Sit patiently and listen to what they have to say. The last thing you want is to go on to ask a question they’ve already answered, or have absolutely no understanding of the role because you were too busy daydreaming about what you’re going to have for dinner that evening.

  10. Focus on the money

    12 Interview 10

    You want the job because you need money, that’s a given. It’s a life need. But you should also want it for other reasons like, you know, you’d actually be good at and/or enjoy it. These are what will impress the interviewer and make them more likely to consider you.

    Personal financial issues aren’t an interview friendly topic either, so keep it professional, and only mention the M word if your prospective employer asks about salary expectations – and then, be sensible with what you ask for.

  11. Apologise too much

    12 Interview 11

    Don’t apologise for a lack of experience or an inability to answer a question straight away, especially if you’re saying ‘sorry’ repeatedly. This will indicate a lack of confidence and suggest you’re unsure of your capabilities.

    There are some things, however, that do need an apology. N.B. accidently calling your interviewer Mum falls firmly within this category.

  12. Fail to make eye contact

    12 Interview 12

    Wide-eyed enthusiasm is fine. Wide-eyed staring, not so much.

    If you do manage to settle on a non-threatening amount of eye contact, embrace it. It can be a great way to show respect on both sides and lets the interviewer knows you’re listening to them, and are confident in what you have to say.


The worst thing you can do at an interview? 

OK, so out of all the classic interview nightmares, which are the ones that really worry jobseekers the most?

We spoke to a group of university students to find out – and see if recruiters actually agree…


[youtube https://www.youtube.com/watch?v=BI4BNT5qs9c?ecver=1]


Read more interview help & tips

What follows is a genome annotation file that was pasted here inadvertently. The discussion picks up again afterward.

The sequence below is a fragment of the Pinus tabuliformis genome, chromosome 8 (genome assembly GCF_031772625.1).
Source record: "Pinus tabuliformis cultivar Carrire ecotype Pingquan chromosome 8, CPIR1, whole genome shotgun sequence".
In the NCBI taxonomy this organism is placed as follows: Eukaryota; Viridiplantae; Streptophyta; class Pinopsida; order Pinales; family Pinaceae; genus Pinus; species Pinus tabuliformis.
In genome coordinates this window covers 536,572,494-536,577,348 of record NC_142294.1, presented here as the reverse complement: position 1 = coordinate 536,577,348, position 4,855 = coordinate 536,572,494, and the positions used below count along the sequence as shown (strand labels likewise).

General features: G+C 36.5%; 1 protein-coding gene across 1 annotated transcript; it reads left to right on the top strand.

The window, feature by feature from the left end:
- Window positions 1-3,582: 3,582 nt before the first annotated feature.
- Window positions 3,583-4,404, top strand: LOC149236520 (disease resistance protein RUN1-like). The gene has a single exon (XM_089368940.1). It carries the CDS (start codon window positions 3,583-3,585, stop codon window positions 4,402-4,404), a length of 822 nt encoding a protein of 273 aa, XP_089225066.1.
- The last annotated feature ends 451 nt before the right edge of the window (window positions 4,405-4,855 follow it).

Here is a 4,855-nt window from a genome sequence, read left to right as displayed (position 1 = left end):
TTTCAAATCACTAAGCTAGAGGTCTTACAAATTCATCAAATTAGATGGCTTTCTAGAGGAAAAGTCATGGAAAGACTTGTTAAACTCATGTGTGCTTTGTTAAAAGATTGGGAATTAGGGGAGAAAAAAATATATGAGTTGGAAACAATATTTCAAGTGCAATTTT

Still searching for your perfect position? View all of our current vacancies now


20 comments on “12 things you should never do at an interview

  1. Eruvwu Joyce Obuaya - April 21, 2016 at 09:50

    Fun read and so true. Thank you forsharing.

  2. Jonno - June 9, 2016 at 21:39

    Excellent stuff – keep up the great work!

  3. Silent Hunter - December 19, 2016 at 11:39

    “Interview outfit tip: trackie bottoms are never acceptable.”

    This said, I had to do an interview once where I was going from it to do some work where standing around all day in a suit was inappropriate – I was working outside. I explained this… and got the job!

  4. Cas - February 8, 2017 at 17:19

    Talk about current employer…………if you were only with them for a short period of time. It’s NOT your fault. Companies make mistakes and they must accept that. It’s not moaning it’s telling true facts.

  5. Kirstie Brennan - February 25, 2017 at 18:26

    Top tips and an interesting read, thank you Amber Rolfe.

  6. Kyal Mcallister - March 16, 2017 at 18:21

    Sorry Amber but all bar one (number 11) were obvious.

    I would say “don’t wear over powering perfume/after shave/too much deodorant”, “don’t go in chewing gum but do have a mint 30 minutes before the interview”, “don’t wing it, prepare for an interview by thinking of questions, practise the route you’re going to take etc”, “don’t give short answers, explain as much as possible”.

    You have “no slag” but you could have lumped in “don’t swear”.

  7. Mohammad Adil Rizwan Malik - March 17, 2017 at 09:19

    Very good and informative

  8. Malvin Bridgeman - March 17, 2017 at 11:03

    All good points, it never does any harm to be reminded, even of the obvious.

  9. Rhys Lloyd Williams - March 23, 2017 at 17:13

    Hey Amber, maybe not sticking apostrophes in pluralised words unnecessarily should be a top tip for getting a job.

    1. Tony de Kort - February 26, 2018 at 16:23

      Or using made up American words such as ‘pluralised”

  10. Christopher Richards - March 25, 2017 at 16:51

    Interesting you mention “arrogant and over-confident”. Indeed how do you define the two?

    In Credit Control you are expected to be assertive and confident by the nature of the job. So why does an employer feel (apparently) intimidated by your successes?

    Certainly someone who is looking down at their shoes all the time, or speaking very quietly as if they are very insecure is not (in my view) going to make me, as the interviewer believe that the person is going to be confident enough to do the job. As another example, where do you draw the line between assertive and aggressive?